Claims regarding the power of the mass media in contemporary politics are much more frequent than research actually analysing the influence of mass media on politics. Building upon the notion of issue ownership, this article argues that the capacity of the mass media to influence the respective agendas of political parties is conditioned upon the interests of the political parties. Media attention to an issue generates attention from political parties when the issue is one that political parties have an interest in politicizing in the first place. The argument of the article is supported in a time-series study of mass media influence on the opposition parties' agenda in Denmark over a twenty-year period.


From The Journal of Politics

Are Governors Responsible for the State Economy? Partisanship, Blame, and Divided Federalism

Adam R. Brown

July 2010

ABSTRACT

In the United States, voters directly elect dozens of politicians: presidents, governors, legislators, mayors, and so on. How do voters decide which politician to blame for which policy outcomes? Previous research on gubernatorial approval has suggested that voters divide policy blame between governors and the president based on each office's "functional responsibilities"--requiring that responsibilities are clear cut, which is seldom true. Using data from four surveys, I show that voters actually divide responsibility for economic conditions in a partisan manner, preferring to blame officials from the opposing party when problems arise.

 

Should I Stay or Should I Go Now? Partisanship, Approval, and the Duration of Major Power Democratic Military Interventions

Michael T. Koch and Patricia Sullivan

July 2010

ABSTRACT

How does the domestic political climate within democratic states affect the duration of their foreign military engagements? To answer this question we combine a rationalist model of war termination with a theory about how partisan politics affects the policy preferences of national leaders to predict the duration of democratic military interventions. Specifically, we examine how changes in a chief executive's public approval ratings interact with partisanship to affect decisions about the timing of conflict termination. We test our expectations on a set of 47 British, French, and American cases from a new dataset of military interventions by powerful states. Our results suggest that partisanship mediates the effect of public approval on the duration of military operations initiated by powerful democratic countries. As executive approval declines, governments on the right of the political spectrum are inclined to continue to fight, while left-leaning executives become more likely to bring the troops home.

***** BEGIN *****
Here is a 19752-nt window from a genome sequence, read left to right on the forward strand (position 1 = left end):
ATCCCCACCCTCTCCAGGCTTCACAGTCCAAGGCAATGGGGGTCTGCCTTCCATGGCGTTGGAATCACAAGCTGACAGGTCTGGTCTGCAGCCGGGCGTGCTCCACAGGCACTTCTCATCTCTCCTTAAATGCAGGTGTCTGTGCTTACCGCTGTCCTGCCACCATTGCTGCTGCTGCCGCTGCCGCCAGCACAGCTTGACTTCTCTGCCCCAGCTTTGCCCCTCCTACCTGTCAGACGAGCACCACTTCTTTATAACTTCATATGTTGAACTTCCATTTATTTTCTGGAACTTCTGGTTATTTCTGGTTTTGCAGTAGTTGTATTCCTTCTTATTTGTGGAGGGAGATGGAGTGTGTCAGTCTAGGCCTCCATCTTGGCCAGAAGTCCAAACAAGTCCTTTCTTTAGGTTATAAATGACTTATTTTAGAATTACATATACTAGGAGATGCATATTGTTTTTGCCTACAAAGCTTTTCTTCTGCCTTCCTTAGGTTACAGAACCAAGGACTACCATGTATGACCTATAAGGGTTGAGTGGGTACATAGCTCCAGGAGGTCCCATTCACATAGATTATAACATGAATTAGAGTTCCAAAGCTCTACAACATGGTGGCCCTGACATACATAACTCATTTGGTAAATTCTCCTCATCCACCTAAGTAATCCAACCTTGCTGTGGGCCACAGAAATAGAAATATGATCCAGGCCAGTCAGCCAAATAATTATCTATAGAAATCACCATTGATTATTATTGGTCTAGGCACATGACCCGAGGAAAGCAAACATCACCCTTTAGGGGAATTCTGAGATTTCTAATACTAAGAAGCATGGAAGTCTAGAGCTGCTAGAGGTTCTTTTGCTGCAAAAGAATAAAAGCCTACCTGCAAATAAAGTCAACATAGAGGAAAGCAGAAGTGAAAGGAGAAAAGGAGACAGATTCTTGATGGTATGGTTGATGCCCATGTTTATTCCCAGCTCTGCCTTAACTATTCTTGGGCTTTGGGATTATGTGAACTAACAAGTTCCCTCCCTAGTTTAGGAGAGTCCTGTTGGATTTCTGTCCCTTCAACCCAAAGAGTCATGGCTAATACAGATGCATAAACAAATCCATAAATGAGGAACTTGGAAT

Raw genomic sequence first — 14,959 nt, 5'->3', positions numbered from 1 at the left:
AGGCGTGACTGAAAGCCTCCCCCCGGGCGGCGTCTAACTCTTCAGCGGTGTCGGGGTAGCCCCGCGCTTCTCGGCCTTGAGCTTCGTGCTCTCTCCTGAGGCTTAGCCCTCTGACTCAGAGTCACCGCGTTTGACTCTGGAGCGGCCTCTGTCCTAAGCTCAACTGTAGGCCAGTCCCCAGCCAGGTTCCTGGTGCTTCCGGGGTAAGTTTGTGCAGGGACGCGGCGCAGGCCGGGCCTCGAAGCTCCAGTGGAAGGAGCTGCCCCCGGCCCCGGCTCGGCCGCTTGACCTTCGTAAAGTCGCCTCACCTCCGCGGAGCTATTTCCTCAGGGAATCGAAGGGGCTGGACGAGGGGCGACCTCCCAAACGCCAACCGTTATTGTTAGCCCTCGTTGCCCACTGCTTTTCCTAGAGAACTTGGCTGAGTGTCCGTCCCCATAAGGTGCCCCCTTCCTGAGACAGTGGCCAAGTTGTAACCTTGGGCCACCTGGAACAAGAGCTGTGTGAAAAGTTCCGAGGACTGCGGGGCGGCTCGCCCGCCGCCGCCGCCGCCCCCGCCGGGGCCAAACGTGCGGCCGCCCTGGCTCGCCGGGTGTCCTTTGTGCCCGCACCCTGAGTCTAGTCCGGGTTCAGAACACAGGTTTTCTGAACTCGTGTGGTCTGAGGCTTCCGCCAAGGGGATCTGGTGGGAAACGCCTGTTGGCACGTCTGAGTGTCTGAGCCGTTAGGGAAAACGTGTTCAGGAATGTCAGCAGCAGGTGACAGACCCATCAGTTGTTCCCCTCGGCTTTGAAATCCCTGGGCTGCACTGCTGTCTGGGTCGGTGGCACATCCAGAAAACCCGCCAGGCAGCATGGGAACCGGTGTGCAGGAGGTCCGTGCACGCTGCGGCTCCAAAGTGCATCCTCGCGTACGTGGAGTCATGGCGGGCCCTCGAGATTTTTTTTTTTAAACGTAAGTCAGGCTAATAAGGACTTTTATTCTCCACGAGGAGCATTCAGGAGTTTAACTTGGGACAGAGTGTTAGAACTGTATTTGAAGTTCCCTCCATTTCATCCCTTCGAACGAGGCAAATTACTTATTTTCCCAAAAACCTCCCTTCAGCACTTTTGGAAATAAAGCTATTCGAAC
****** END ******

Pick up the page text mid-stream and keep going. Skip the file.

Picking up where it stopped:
Political Parties, Motivated Reasoning, and Issue Framing Effects

Rune Slothuus and Claes H. de Vreese

July 2010

ABSTRACT

Issue framing is one of the most important means of elite influence on public opinion. However, we know almost nothing about how citizens respond to frames in what is possibly the most common situation in politics: when frames are sponsored by political parties. Linking theory on motivated reasoning with framing research, we argue not only that citizens should be more likely to follow a frame if it is promoted by "their" party; we expect such biases to be more pronounced on issues at the center of party conflicts and among the more politically aware. Two experiments embedded in a nationally representative survey support these arguments. Our findings revise current knowledge on framing, parties, and public opinion.

Balancing, Generic Polls and Midterm Congressional Elections

Joseph Bafumi, Robert S. Erikson and Christopher Wlezien

July 2010

ABSTRACT

One mystery of U.S. politics is why the president's party regularly loses congressional seats at midterm. Although presidential coattails and their withdrawal provide a partial explanation, coattails cannot account for the fact that the presidential party typically performs worse than normal at midterm. This paper addresses the midterm vote separate from the presidential year vote, with evidence from generic congressional polls conducted during midterm election years. Polls early in the midterm year project a normal vote result in November. But as the campaign progresses, vote preferences almost always move toward the out party. This shift is not a negative referendum on the president, as midterms do not show a pattern of declining presidential popularity or increasing salience of presidential performance. The shift accords with "balance" theory, where the midterm campaign motivates some to vote against the party of the president in order to achieve policy moderation.

 

You've Either Got It or You Don't? The Stability of Political Interest over the Life Cycle

Markus Prior

July 2010

ABSTRACT